• Depending on my mood AND how much time I have AND how much time I have to spend cracking the whip over Graceful while she does her homework, I may or may not make a salad. Romaine hearts, chopped pears, and a little vinaigrette. (Pete, if you're reading this, don't get your hopes up because my mood does not currently point to salads.)
And before all of the above occurred, I went to Whole Foods and filled up my grocery cart and then handed the cashier a large part of Pete's paycheck.

The kicker is that Graceful and Elegant will likely bitch and moan throughout the meal about how awful it is. But I don't run a goddamn cafeteria, so what I put on the table is what they'll be eating. Or not. I suppose they could just go hungry. They won't die overnight from starvation. They'll have to have at least two reasonable bites of everything, but whether or not they eat more is up to them.

Wow, I've spent the past half hour typing this and now I cannot remember what my original point was. Great. Well, take from this what you will and maybe I'll remember my point later and add it.

17 comments:

Mrs. G. said...

Leave them all and come cook for me. I will savor everything you cook and praise your every dish. I will put your name in lights. I get excited if someone else makes me a sandwich.

They will appreciate your effort in 12 to 15 years. Keep fighting the good fight.

Family Adventure said...

Jen, you rock!

Heidi

The Guider said...

I also make Shepherd's Pie but only on weekends. No mushrooms but a tin of Heinz Beans. And soy sauce.

Badness Jones said...

Mmmm.....I made shepherd's pie (also from scratch) last night. But mine didn't have mushrooms, as I like to tell Hubs, they're fungus grown in shit, and they won't pass my lips! I actually wish I did like them. And I did peel the potatoes, which I cooked along with sweet potatoes to make the mashed topping. I was really looking forward to eating the leftovers for lunch today, but apparently Hubs got a little peckish around midnight and had them for a snack.

You're a good mommy, cooking for your family. I love to cook, but enjoy it somewhat less with all these small people screaming and holding onto my legs.

The MomBabe said...

Sounds like my life. I think my kids eat like, 6 times a day....

Life As I Know It said...

wow. I love Shepard's pie, but it is a lot of work. And my kids would complain and not eat it, so I tend to only bother with meals they have a chance at eating.
I hate cooking dinner too.

smalltownmom said...

I cook every night, too. My husband likes everything, my kids like most things (but only a few vegetables). Sometimes I run out of ideas.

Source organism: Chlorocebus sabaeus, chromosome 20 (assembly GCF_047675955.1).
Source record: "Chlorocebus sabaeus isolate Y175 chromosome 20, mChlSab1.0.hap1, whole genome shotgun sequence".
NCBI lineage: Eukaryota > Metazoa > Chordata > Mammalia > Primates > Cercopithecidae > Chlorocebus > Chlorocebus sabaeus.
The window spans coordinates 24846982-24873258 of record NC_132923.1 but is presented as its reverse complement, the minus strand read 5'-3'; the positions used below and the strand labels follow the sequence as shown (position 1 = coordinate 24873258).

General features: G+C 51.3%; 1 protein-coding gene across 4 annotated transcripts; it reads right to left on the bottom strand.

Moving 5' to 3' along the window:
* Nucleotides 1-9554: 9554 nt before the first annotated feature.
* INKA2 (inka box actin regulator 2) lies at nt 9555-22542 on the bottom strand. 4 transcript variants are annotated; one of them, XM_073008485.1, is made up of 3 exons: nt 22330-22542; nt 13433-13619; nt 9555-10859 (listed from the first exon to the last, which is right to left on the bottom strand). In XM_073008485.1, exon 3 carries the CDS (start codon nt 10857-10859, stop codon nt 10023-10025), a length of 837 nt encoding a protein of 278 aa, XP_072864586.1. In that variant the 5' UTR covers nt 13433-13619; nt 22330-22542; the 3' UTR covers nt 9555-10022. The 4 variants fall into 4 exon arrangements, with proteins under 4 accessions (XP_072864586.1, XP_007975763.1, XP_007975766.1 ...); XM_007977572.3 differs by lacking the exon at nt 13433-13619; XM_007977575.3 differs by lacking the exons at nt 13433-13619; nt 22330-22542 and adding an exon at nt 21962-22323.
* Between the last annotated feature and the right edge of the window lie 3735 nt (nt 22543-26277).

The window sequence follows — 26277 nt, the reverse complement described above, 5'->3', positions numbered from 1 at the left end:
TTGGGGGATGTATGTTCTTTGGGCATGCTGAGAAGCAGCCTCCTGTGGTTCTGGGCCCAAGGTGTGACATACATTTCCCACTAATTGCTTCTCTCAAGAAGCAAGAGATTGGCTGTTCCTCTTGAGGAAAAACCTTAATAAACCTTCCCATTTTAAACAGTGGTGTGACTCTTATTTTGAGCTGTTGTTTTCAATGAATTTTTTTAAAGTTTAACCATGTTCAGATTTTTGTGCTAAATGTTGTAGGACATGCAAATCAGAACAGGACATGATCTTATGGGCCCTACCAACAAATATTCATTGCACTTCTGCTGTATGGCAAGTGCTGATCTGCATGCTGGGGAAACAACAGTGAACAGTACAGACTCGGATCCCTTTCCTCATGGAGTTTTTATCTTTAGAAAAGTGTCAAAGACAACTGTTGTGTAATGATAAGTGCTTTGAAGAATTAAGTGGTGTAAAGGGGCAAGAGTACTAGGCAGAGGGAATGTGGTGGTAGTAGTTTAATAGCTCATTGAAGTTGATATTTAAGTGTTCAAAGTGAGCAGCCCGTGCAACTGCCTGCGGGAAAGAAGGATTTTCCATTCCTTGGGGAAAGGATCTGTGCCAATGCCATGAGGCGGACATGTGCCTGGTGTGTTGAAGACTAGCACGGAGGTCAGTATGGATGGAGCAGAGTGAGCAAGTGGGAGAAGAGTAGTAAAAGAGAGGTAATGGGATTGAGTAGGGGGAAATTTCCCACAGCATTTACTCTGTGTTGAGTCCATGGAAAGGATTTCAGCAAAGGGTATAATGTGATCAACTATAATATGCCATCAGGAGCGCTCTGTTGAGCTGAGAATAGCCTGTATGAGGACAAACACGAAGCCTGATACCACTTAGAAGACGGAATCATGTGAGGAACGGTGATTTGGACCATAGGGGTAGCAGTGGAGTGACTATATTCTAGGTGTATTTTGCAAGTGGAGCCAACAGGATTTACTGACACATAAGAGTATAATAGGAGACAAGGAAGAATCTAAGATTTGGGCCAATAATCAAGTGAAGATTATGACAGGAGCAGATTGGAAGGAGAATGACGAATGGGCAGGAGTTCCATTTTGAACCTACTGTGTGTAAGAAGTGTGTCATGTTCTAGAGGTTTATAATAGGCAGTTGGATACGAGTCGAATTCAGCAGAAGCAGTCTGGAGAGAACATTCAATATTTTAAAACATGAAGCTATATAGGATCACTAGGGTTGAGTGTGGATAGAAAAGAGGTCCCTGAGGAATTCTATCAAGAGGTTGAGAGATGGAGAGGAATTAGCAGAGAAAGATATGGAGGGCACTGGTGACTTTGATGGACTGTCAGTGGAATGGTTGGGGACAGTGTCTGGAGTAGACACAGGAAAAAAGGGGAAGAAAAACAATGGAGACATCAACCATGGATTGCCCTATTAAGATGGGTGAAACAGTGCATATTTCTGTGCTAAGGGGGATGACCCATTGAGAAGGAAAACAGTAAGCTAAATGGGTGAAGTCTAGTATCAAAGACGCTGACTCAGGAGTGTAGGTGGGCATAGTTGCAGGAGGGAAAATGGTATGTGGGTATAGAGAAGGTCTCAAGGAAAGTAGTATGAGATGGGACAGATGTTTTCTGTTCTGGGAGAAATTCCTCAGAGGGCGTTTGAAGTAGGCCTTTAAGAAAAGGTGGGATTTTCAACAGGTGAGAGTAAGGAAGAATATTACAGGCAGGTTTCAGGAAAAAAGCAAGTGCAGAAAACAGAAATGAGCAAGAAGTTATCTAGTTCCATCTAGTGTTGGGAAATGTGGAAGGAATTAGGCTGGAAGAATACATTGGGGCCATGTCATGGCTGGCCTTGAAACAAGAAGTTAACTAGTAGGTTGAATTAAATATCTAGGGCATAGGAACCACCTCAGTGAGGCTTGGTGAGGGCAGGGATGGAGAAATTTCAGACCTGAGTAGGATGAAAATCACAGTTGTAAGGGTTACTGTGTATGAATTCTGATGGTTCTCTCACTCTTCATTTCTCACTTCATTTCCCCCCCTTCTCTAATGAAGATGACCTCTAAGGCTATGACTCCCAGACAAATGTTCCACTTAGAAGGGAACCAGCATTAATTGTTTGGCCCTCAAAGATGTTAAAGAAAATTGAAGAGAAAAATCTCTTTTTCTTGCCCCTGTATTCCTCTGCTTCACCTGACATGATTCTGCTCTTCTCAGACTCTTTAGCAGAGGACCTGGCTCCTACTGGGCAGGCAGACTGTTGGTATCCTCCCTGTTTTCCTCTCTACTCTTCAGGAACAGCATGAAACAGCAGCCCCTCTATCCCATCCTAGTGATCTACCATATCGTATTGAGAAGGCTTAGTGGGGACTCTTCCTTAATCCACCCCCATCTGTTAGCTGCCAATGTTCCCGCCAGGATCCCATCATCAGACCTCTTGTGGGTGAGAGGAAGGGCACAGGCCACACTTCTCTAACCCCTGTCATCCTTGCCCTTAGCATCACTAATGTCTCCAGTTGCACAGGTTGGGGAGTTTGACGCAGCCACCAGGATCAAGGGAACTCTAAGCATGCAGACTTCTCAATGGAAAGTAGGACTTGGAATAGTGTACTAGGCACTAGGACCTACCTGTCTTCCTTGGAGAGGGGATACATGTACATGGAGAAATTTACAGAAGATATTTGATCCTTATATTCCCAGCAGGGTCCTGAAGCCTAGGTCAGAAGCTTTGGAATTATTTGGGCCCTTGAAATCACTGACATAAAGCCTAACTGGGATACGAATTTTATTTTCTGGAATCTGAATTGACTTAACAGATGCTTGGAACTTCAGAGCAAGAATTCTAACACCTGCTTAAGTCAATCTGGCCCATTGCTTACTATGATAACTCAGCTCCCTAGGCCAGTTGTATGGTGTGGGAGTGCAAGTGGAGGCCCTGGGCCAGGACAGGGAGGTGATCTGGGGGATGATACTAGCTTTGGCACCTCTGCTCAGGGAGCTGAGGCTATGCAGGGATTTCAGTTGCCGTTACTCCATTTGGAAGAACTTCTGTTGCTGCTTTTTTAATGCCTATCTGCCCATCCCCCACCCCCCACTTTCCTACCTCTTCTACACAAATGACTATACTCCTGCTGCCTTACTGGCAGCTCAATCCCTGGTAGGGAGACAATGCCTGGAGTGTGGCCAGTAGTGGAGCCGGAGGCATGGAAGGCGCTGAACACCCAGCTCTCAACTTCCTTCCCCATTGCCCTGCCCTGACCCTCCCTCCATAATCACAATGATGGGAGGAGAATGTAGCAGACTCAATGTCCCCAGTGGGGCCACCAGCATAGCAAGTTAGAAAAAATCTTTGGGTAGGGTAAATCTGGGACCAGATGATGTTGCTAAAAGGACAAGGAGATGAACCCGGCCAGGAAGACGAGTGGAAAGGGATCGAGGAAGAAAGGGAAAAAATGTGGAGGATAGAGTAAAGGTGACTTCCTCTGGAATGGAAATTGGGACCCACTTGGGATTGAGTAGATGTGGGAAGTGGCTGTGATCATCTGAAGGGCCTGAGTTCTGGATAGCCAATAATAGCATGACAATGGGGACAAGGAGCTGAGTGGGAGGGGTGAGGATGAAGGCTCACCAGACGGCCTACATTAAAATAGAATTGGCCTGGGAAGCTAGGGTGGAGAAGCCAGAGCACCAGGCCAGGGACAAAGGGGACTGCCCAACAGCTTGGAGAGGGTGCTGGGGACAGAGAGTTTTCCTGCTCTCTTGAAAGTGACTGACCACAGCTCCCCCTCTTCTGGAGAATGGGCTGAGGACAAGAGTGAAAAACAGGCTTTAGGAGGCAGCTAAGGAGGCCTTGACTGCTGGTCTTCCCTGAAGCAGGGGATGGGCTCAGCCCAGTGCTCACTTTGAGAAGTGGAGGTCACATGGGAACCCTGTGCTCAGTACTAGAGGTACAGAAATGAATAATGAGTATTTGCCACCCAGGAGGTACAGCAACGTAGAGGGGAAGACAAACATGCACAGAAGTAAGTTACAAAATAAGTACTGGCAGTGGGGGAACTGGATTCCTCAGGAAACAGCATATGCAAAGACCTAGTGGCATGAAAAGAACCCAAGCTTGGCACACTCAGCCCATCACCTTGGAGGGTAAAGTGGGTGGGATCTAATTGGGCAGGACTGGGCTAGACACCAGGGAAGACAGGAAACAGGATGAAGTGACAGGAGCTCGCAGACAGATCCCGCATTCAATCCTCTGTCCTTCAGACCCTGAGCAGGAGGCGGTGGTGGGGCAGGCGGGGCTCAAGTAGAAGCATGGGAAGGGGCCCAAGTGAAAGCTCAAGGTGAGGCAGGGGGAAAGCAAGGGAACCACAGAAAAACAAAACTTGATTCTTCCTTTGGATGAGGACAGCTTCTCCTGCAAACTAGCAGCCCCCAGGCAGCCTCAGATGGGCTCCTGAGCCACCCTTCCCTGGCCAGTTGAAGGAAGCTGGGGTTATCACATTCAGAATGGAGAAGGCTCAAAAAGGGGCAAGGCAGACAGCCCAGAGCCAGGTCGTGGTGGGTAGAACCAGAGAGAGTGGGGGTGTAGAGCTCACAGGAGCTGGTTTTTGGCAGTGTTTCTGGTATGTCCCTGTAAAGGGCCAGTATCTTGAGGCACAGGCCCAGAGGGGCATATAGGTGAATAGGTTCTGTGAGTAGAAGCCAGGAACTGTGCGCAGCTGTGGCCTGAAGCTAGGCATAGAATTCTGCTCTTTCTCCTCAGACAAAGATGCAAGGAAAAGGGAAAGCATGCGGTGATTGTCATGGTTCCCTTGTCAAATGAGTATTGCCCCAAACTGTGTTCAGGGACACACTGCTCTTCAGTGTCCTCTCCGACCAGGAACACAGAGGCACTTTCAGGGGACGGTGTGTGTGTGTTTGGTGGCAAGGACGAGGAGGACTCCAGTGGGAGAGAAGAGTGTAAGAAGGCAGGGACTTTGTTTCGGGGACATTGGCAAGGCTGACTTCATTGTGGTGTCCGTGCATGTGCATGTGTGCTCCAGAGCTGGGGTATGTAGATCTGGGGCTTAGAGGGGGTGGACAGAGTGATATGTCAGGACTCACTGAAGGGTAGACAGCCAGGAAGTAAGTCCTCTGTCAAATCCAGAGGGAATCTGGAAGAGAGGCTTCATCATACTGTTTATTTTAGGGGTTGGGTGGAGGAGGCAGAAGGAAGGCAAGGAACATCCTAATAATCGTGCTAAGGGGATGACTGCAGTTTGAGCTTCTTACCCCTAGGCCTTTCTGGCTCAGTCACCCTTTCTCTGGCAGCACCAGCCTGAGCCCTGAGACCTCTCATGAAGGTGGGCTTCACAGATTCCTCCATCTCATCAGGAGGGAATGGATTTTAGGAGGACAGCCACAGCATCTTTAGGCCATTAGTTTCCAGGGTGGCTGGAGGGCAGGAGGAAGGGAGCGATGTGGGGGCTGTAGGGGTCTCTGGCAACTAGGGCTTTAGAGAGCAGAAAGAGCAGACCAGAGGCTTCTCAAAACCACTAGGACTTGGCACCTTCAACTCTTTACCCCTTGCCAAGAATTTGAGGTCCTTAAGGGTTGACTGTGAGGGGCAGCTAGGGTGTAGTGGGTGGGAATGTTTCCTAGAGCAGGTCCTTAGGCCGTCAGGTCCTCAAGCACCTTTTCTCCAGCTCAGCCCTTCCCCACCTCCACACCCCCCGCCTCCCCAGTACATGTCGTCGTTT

Sarah O. said...

Gee. I was thinking this might be a good night for a family cereal dinner but maybe I should change my mind...

Linda and her Surroundings said...

Like you, I am not overly keen on cooking but still make most things from scratch. Too many weird things go into processed and packaged foods. I always make a couple of cakes each week or cookies for treats. I like the idea of a bread maker though - I may add that to my kitchen appliance collection.

By the way, your breakfast nosh is pretty impressive.

Flutterby said...

Baked Ziti tonight. From scratch. And I made two of them so I could freeze one. And I don't peel potatoes either. And I usually remember to scrub them up first. Usually.

daysgoby said...

*Hurrying over to sit at your feet and gaze adoringly upwards*

Me and your dog, learning the cooking secrets that make the household run.

I am inspired to try harder in the mornings. They love oatmeal. Actually, I could feed them oatmeal for dinner too....

Josie said...

Sheperd's Pe is my favourite thing to make and WB eats anything possibly left for the next day. When I do have the time, I even make some for my Mom, girlfriend and sis so they can freeze it.
How can the girls not like it?

And the fact you cook everyday - makes you Mom #1 in my book hon :)

Hope said...

I am totally taking this two bite thing...I alrady had the go ahead and starve part down...I liked this post...lots of good points I thought...

Hope said...

I am totally taking this two bite thing...I alrady had the go ahead and starve part down...I liked this post...lots of good points I thought...

barbra said...

I was totally feeling you, except that my husband still does a lot of the dinner prep. After all, why should that change during the years the kids are at home?

MizMell said...

Sounds pretty good to me!

And btw, you've been tagged for a book meme!

alison said...

Sigh. I wish my kids could take peanut butter to school, but all nuts and nut products are a no-no in the school, as are kiwi fruit, as there are severe allergies. Both L and R have a peanut-allergic kid in their class. And R would live on peanut butter if I'd let her.

We don't order in, except for the occasional pizza, and we don't eat out except for the occasional bribe trip to McD's.

I do like to cook, and I tend to do it on weekends and freeze stuff for during the week. I wish my kids ate a bigger variety of things.